PANAJI: The Indian Space Research Organisation (ISRO) announced on Friday that the Chandrayaan-3 mission’s lander module, Vikram, displaced approximately 2.06 tonnes of lunar regolith (rocks and soil) during its historic landing on the Moon’s surface. The event, which occurred on August 23, marked a significant milestone in India’s space exploration endeavours.
Chandrayaan-3’s Lander Module, Vikram, along with the rover Pragyan, successfully landed near the Moon’s South Polar Region at the Shiva Shakti Point. During its descent, Vikram generated a spectacular ‘ejecta halo,’ a phenomenon where lunar material was expelled and displaced over an area of 108.4 square metres around the landing site, ISRO said.
Sharing the Chandrayaan-3 data on X (previously Twitter), ISRO estimated that the landing event released around 2.06 tonnes of lunar epi-regolith. The space agency also shared a document providing detailed insights into the findings
The space agency said that scientists from the National Remote Sensing Centre (NRSC), a division of ISRO, captured and analysed this lunar ejecta by comparing pre and post-landing high-resolution images from the Chandrayaan-2 orbiter’s Orbiter High-Resolution Camera (OHRC), acquired before and after the landing event, ISRO was able to characterise this ejecta halo. The halo appeared as an irregular bright patch surrounding the lander, indicating the extent of lunar material displaced during the landing sequence.
A thorough study called “Characterisation of Ejecta Halo on the Lunar Surface Around Chandrayaan-3 Vikram Lander Using OHRC Imagery” was published in the Journal of the Indian Society of Remote Sensing.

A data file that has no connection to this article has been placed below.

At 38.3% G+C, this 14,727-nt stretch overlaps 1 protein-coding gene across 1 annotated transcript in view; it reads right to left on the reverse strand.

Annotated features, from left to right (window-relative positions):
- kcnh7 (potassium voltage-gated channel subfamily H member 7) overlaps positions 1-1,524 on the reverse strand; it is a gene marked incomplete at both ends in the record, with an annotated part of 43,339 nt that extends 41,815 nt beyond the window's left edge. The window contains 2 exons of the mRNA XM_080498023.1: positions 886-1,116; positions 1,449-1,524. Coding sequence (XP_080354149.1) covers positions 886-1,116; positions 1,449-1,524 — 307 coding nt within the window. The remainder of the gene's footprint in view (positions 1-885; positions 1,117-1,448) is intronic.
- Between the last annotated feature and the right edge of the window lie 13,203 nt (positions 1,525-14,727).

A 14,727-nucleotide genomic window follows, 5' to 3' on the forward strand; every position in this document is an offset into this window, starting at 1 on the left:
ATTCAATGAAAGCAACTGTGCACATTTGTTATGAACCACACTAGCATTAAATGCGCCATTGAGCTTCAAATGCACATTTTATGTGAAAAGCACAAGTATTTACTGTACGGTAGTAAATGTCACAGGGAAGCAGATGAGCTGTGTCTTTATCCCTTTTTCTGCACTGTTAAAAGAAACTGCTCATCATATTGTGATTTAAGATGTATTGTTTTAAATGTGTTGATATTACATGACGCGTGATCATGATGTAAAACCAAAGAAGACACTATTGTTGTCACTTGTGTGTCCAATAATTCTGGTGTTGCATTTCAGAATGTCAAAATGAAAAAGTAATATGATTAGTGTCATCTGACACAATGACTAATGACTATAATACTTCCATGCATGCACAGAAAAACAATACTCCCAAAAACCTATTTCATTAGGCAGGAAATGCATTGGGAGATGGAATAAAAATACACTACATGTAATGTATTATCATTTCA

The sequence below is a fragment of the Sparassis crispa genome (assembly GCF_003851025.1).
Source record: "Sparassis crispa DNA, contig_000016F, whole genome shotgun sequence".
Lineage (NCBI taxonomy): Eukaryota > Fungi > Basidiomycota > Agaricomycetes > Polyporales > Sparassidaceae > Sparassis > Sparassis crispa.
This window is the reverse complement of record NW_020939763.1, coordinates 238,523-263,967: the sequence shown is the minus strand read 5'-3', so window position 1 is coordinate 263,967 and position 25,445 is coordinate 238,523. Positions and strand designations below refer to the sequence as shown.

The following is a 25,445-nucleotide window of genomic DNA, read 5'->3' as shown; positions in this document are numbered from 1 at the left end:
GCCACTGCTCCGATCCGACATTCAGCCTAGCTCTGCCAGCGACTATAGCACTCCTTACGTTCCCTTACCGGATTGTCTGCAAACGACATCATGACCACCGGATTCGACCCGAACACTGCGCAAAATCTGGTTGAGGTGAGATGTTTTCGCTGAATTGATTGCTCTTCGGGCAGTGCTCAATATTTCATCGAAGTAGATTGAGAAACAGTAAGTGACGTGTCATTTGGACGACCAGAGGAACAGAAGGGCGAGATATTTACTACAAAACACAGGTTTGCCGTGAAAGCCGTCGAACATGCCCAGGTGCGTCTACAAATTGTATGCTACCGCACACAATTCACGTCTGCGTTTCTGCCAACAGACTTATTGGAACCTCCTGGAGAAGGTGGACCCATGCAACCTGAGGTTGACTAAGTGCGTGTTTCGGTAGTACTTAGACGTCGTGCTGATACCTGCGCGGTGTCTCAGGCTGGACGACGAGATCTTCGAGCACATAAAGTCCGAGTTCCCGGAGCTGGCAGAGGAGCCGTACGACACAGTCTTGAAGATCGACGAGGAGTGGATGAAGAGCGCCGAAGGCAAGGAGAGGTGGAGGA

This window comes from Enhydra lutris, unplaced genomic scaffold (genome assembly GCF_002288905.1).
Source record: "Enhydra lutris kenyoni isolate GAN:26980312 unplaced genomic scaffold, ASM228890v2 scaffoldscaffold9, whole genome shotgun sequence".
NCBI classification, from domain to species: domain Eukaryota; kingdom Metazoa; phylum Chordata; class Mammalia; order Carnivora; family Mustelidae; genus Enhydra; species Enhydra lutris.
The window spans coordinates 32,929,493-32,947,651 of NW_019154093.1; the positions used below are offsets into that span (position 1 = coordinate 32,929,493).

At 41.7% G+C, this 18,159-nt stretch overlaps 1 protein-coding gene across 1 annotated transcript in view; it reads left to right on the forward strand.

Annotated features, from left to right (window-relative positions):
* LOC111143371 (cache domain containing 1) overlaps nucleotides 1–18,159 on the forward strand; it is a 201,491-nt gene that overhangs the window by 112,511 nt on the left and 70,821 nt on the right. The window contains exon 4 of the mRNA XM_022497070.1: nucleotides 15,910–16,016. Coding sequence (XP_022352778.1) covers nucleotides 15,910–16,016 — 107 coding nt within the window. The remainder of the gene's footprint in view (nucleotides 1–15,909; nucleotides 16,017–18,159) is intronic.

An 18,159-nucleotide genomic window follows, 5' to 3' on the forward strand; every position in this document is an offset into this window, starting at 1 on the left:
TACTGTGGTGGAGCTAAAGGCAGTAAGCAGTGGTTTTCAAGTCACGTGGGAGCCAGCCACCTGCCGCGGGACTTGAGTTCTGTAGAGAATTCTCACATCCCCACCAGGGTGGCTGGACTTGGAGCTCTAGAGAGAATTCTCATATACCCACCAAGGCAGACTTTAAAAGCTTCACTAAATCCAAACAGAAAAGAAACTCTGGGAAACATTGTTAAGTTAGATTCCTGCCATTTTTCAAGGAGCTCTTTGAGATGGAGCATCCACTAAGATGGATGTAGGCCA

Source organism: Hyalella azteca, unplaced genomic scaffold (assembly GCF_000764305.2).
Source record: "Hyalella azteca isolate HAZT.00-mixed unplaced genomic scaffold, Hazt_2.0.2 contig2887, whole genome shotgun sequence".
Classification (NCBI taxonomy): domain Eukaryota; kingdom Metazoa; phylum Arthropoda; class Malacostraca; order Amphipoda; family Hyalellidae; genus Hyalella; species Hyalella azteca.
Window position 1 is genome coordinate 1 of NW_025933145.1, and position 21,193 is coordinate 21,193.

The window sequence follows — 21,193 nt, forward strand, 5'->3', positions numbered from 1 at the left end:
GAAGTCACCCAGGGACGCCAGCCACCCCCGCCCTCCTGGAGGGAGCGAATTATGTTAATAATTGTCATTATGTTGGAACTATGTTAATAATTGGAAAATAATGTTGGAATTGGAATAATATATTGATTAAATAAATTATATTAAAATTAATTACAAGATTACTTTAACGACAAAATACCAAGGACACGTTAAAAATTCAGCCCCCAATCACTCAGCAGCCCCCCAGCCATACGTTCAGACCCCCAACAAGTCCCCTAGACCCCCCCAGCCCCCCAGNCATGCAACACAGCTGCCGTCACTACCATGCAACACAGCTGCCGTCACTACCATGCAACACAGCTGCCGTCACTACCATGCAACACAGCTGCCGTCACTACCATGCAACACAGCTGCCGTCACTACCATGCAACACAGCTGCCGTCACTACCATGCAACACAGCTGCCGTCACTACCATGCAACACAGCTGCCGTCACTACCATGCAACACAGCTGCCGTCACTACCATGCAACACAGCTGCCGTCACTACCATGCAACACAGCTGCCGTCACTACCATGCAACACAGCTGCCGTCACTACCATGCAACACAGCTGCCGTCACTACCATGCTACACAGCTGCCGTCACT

This research offers insights into the interaction between rocket plume forces and lunar soil during soft landings. These findings will enhance simulation models, reducing surface disturbance in upcoming missions. Additionally, the study shows the potential of using orbiter images to evaluate changes on the lunar surface caused by lander systems.
The discovery of this significant lunar material displacement opens new avenues for scientific research. Studying the composition and properties of this lunar material could further offer valuable insights into the Moon’s geological history.
Earlier, on August 23, India made a historic achievement as the Chandrayaan-3 lander module successfully landed near the moon’s South Pole. This marked India as the fourth country, following the US, China and Russia, to accomplish this feat.